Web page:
Related note: MLB Network analyst Eric Byrnes, who played 11 big-league seasons in the outfield, had this to say about Bader: “This guy is electric, he is the real deal. I like his approach at the plate, I love what he’s done in the outfield. You watch what he’s done in center field, which I think you need to keep him there, because he was playing some right field. This guy is a pure center fielder, he’s an athlete and he’s not afraid to leave his feet. Again, I think St. Louis fans are gonna be really happy to watch this kid for years to come.”
The Cardinals were understandably excluded from the Top 10 Right Now rankings at second base and right field. Still to come: MLB Network’s rollout of the Top 10 at first base, shortstop, starting pitching, and relievers.
Moving along …
The Bleacher Report updated its MLB offseason report cards late last week, and for whatever it’s worth the Cardinals scored very well among the 30 teams. Writer Jacob Shafer gave the Cardinals a B plus grade that was topped only by the NY Yankees’ A minus. The Mariners and Nationals also rated a B+ from BR. Other report card grades NL Central: Cubs (D), Reds (C+), Pirates (straight C) and the Brewers (C minus.)
Here’s Shafer on the Cardinals: “The Cardinals sent notice when they acquired Paul Goldschmidt from the Arizona Diamondbacks in early December. They understandably gave up a significant package for the best first baseman and one of the best overall players in baseball … the Cardinals have designs on signing Goldy to an extension before he hits free agency after 2019. If they can pull that off, this will go from a good move to a potentially great one.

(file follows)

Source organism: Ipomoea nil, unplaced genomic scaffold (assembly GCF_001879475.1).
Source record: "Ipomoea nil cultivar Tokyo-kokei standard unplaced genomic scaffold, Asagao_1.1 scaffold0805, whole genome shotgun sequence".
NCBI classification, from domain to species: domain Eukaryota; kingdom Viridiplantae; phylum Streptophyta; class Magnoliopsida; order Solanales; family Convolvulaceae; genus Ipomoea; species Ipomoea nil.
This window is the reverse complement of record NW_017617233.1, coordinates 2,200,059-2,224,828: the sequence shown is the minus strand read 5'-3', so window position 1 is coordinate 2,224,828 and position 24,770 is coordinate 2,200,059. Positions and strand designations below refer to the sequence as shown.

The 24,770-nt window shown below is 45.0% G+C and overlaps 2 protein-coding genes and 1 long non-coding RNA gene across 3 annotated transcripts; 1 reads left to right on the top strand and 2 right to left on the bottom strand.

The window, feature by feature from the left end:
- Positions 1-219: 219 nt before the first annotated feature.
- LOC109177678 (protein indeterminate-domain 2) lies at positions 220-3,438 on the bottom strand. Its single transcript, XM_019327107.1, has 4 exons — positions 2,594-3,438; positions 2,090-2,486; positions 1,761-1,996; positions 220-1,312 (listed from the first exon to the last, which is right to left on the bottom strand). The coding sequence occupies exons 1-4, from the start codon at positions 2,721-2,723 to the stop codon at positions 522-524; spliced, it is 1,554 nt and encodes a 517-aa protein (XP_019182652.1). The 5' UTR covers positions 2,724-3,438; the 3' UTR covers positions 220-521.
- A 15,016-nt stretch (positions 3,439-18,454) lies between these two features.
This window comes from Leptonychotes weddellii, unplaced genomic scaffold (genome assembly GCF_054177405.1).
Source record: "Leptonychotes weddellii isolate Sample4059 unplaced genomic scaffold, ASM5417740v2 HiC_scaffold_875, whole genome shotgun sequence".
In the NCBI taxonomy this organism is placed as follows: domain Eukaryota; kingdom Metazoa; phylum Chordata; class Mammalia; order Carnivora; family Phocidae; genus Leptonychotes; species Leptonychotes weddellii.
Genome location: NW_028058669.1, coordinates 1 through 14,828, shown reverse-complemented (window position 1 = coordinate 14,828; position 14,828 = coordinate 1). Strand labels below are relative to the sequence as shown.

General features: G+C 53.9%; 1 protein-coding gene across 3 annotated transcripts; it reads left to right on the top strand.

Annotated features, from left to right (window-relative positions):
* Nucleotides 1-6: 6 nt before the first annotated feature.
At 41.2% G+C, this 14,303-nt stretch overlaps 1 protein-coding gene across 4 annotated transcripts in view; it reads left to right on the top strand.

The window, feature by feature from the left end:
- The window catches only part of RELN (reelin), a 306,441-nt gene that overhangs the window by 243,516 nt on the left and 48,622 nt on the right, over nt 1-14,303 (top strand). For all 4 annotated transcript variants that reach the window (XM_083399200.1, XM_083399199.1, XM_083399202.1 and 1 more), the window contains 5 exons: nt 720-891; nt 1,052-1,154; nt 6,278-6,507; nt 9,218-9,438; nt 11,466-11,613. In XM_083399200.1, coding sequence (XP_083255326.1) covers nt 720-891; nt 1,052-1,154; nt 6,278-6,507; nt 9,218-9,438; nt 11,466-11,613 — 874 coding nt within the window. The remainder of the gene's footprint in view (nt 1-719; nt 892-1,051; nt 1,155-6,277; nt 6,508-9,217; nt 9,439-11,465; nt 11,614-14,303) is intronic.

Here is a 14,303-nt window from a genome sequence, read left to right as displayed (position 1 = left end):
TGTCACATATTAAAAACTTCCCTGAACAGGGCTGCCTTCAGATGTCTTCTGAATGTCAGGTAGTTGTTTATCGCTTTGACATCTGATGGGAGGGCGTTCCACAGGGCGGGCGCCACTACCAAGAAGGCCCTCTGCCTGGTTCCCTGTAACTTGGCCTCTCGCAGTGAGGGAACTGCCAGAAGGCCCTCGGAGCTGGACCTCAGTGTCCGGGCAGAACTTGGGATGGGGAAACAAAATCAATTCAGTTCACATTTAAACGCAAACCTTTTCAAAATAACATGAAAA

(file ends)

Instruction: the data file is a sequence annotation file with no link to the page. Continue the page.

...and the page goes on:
“Elsewhere, the Cardinals are hoping lefty reliever Andrew Miller (two years, $25 million) can regain the form that earned him top-10 AL Cy Young Award finishes in 2015 and 2016 before injuries undermined his dominance. In all, it’s been an active offseason for the Red Birds—chock-full of risk, upside and intrigue.”
On this day in 2007 Ken Dryden’s No. 29 jersey was retired by the Montreal Canadiens. I mention this because Dryden was my favorite goaltender during my formative years as a hockey fan. And Dryden’s “The Game” is on my short list of the best sports ever written by an athlete.
CLOSING TIME AT BERNIE’S PLACE
Three shots …
Drink up all of you confused people
1. Confused as in: root for the Patriots, root for the Rams, root for bedbugs for R. Goodell, root for “none of the above.” (I think the third option would be a huge winner, with the bedbugs coming in second.)
2. I was thinking about this… given what we know now about the coaching-quarterback partnership of Bill Belichick and Tom Brady, it seems preposterous (in retrospect of course) that the 2001 STL Rams were a 14-point favorite to rout New England in Super Bowl 36.
3. With just about two weeks to go until spring-training camps open, here’s a partial list of the unsigned MLB free agents who were available as of early Tuesday morning:
Nothing to see here.
Thanks for reading…